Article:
The final wave of women’s memoirs, written at the close of the 20th century and the beginning of the 21st, are also shaped by the half-century since the end of the war — by the culture in which the writer has lived, her relationships and experiences since that time — and by a re-evaluation of how she has come to understand her past. Some of these later memoirs are marked by a belated despair, which hits the writer after decades of seeming adjustment to life after the Holocaust.
Other belated memoirs, such those by Fanya Gottesfeld Heller (b. 1924) and Judith Magyar Isaacson (b. 1925), focus on events which they dared not discuss earlier, out of shame or consideration for others.
The impulse towards memoirization carries over to subsequent generations. Susan Rubin Suleiman (b. 1939) has coined the term “1.5 generation” to describe women like herself whose early childhood was in Europe during the war years and who, after the war, were raised by mothers who were adult survivors of the Holocaust. Other women, such as Helen Epstein (b. 1947) and Fern Schumer Chapman (b. 1954), born after the war to women who survived the German genocide, write their mothers’ histories and of the place of that past in shaping their own relationship with their mothers.
Some women Holocaust survivors mediated their experiences through fiction and poetry, utilizing literary and imaginative strategies to render their inner experience and to convey to readers elements of atrocity that evaded more chronological or historical narratives. These literary representations grapple with the philosophical, psychological and cultural implications of the Holocaust. While most literature written by male survivors places women at the periphery, most women’s literature focuses on women, highlighting both the commonality and differences in Jewish men’s and women’s experiences.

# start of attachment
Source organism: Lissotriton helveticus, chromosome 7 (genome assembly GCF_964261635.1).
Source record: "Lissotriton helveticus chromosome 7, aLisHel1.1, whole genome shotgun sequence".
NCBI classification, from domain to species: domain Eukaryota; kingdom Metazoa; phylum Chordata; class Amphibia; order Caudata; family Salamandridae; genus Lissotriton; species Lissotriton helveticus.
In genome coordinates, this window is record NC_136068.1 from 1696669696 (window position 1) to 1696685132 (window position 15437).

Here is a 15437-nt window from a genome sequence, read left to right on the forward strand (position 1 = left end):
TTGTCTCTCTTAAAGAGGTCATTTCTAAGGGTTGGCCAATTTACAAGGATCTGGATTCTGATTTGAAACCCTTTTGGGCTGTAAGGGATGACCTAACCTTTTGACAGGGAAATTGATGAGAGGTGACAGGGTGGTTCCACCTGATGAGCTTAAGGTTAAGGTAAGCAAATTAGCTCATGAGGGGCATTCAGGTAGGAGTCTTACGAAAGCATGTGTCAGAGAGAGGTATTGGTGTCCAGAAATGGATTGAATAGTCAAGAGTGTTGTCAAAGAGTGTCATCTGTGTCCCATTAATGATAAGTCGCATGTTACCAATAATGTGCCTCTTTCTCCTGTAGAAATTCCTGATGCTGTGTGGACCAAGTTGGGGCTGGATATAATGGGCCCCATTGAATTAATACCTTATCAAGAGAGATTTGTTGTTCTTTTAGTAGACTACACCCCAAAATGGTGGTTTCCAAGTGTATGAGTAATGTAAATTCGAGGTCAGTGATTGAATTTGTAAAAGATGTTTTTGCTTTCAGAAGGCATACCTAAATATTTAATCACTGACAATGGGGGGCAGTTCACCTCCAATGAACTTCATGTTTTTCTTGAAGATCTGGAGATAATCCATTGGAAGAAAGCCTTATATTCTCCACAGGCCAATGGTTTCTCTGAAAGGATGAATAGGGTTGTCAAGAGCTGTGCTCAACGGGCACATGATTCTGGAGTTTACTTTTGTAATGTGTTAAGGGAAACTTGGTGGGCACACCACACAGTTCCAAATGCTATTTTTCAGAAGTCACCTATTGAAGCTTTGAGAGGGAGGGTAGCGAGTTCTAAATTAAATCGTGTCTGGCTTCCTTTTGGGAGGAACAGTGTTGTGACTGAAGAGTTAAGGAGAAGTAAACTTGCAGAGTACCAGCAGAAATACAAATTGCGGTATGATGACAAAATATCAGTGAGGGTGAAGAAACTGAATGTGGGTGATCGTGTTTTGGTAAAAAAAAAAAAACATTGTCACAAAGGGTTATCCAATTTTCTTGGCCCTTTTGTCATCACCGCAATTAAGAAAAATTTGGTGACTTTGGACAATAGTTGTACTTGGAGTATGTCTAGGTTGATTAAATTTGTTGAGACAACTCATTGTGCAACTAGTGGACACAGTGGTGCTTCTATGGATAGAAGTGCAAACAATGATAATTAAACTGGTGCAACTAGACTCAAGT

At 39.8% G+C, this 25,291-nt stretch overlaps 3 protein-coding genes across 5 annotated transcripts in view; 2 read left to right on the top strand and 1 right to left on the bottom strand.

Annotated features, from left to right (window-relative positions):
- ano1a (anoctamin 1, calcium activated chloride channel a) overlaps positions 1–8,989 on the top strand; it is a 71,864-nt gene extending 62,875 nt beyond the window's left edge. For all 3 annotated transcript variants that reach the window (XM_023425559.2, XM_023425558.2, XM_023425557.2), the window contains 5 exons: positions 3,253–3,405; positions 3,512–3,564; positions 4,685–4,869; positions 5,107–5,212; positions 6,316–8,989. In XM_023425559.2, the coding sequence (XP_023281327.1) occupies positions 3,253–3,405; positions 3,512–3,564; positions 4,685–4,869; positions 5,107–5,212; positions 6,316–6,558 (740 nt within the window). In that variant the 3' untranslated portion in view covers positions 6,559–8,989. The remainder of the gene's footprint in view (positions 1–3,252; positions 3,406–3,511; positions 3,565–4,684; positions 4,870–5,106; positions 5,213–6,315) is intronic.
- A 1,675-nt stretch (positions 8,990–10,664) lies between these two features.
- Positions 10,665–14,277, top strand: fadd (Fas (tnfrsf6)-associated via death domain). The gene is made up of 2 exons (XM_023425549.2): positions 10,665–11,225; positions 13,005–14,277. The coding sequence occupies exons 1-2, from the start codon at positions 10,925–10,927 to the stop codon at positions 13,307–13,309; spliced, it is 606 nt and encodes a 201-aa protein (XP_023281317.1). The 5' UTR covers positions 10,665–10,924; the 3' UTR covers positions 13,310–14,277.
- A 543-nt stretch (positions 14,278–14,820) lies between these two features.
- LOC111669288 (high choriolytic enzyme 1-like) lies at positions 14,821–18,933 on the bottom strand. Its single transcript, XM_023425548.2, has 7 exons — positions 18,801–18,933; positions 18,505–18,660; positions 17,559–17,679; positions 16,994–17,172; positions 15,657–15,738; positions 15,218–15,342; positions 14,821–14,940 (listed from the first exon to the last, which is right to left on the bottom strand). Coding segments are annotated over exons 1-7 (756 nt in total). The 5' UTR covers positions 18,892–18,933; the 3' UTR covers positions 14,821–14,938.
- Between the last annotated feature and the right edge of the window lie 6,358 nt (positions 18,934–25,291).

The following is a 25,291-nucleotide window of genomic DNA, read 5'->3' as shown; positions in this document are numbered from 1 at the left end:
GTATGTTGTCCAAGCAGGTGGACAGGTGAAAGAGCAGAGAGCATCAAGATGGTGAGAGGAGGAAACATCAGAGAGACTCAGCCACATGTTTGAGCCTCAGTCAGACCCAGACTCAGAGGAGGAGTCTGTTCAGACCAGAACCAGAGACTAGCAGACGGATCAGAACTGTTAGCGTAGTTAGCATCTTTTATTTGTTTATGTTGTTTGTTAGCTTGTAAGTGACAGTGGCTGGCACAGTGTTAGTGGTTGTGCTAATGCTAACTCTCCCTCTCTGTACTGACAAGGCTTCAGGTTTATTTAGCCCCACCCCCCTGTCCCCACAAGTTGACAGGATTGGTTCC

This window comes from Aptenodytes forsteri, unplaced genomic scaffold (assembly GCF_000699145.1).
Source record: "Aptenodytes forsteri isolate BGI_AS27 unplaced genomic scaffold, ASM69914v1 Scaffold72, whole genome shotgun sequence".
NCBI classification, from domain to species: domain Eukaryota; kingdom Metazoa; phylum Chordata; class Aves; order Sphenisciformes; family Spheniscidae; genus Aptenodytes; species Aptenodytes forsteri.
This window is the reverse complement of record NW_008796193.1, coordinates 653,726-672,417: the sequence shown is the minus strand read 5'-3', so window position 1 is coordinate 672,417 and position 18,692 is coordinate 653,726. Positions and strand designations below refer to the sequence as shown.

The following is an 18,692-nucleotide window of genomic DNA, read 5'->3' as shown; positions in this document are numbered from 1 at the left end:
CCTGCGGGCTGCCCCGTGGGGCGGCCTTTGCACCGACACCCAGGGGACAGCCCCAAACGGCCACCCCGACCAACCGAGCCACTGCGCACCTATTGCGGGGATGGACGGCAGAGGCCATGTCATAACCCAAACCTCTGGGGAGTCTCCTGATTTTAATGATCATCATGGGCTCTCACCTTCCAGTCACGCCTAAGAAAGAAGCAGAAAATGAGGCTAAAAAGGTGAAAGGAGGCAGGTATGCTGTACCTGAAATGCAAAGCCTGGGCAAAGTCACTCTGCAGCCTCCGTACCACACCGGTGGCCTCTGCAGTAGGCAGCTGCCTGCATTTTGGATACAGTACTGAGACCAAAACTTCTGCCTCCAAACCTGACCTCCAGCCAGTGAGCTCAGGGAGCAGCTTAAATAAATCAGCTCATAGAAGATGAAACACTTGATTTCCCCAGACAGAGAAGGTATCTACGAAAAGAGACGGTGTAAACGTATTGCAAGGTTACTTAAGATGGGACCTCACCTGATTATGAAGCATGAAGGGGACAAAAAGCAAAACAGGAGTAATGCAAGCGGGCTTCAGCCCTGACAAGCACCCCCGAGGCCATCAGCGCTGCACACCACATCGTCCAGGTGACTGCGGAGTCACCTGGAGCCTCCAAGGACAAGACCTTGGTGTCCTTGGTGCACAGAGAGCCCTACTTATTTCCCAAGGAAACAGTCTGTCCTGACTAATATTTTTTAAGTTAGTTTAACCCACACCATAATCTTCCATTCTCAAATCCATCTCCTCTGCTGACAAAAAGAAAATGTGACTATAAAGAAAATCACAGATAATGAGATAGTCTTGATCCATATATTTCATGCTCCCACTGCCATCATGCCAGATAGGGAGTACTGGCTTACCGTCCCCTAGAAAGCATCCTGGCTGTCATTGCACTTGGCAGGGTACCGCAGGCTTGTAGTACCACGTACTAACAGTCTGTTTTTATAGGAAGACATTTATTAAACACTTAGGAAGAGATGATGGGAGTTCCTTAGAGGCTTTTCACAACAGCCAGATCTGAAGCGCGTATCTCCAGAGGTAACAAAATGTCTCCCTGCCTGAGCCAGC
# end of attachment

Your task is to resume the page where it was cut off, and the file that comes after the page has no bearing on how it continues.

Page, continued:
Among the most powerful and subtle fiction writers, Ida Fink draws upon experience, observation and testimony to depict the daily experience under Nazism, the impact of atrocity on relationships and the self, and the complexities of memory in recollecting and narrating the events of the Holocaust years later.
Writing in a variety of languages and countries, women wrote novels and short stories in a variety of wartime settings. Several writers focused on depicting life in the ghettoes. For example, Chava Rosenfarb published realistic fiction set in ghettos.
Other women authors published fiction set in urban and pastoral settings, tracing the fate of Jews as Nazism constricts their freedom and compels them into hiding and false identities. The novels and stories of Henia Karmel-Wolfe (1923–1984) are set in Cracow and reflect the uncertainty and depravation of the war years. Ilse Aichinger (b. 1921), was among the first Austrian authors to write literature about the effects of antisemitism on the victims of the Holocaust and, as such, came under harsh criticism in her own country.